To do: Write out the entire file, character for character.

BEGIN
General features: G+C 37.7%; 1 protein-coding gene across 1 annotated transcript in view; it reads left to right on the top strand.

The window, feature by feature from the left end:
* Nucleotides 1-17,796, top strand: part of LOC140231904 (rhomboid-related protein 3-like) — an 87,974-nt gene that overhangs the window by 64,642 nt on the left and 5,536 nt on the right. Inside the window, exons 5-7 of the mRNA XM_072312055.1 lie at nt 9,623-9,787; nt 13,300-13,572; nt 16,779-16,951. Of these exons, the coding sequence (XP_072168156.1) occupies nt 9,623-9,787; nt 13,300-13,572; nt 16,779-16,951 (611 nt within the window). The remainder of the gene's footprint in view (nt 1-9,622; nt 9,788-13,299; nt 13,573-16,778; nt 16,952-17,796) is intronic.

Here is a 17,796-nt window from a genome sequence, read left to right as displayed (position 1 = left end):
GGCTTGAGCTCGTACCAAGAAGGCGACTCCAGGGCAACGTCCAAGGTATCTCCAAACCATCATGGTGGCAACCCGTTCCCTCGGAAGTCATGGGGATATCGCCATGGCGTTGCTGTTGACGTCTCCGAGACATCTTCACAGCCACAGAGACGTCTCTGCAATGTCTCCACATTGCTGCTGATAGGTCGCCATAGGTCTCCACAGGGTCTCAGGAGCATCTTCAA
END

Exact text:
General features: G+C 37.7%; 1 protein-coding gene across 1 annotated transcript in view; it reads left to right on the top strand.

The window, feature by feature from the left end:
* Nucleotides 1-17,796, top strand: part of LOC140231904 (rhomboid-related protein 3-like) — an 87,974-nt gene that overhangs the window by 64,642 nt on the left and 5,536 nt on the right. Inside the window, exons 5-7 of the mRNA XM_072312055.1 lie at nt 9,623-9,787; nt 13,300-13,572; nt 16,779-16,951. Of these exons, the coding sequence (XP_072168156.1) occupies nt 9,623-9,787; nt 13,300-13,572; nt 16,779-16,951 (611 nt within the window). The remainder of the gene's footprint in view (nt 1-9,622; nt 9,788-13,299; nt 13,573-16,778; nt 16,952-17,796) is intronic.

Here is a 17,796-nt window from a genome sequence, read left to right as displayed (position 1 = left end):
GGCTTGAGCTCGTACCAAGAAGGCGACTCCAGGGCAACGTCCAAGGTATCTCCAAACCATCATGGTGGCAACCCGTTCCCTCGGAAGTCATGGGGATATCGCCATGGCGTTGCTGTTGACGTCTCCGAGACATCTTCACAGCCACAGAGACGTCTCTGCAATGTCTCCACATTGCTGCTGATAGGTCGCCATAGGTCTCCACAGGGTCTCAGGAGCATCTTCAA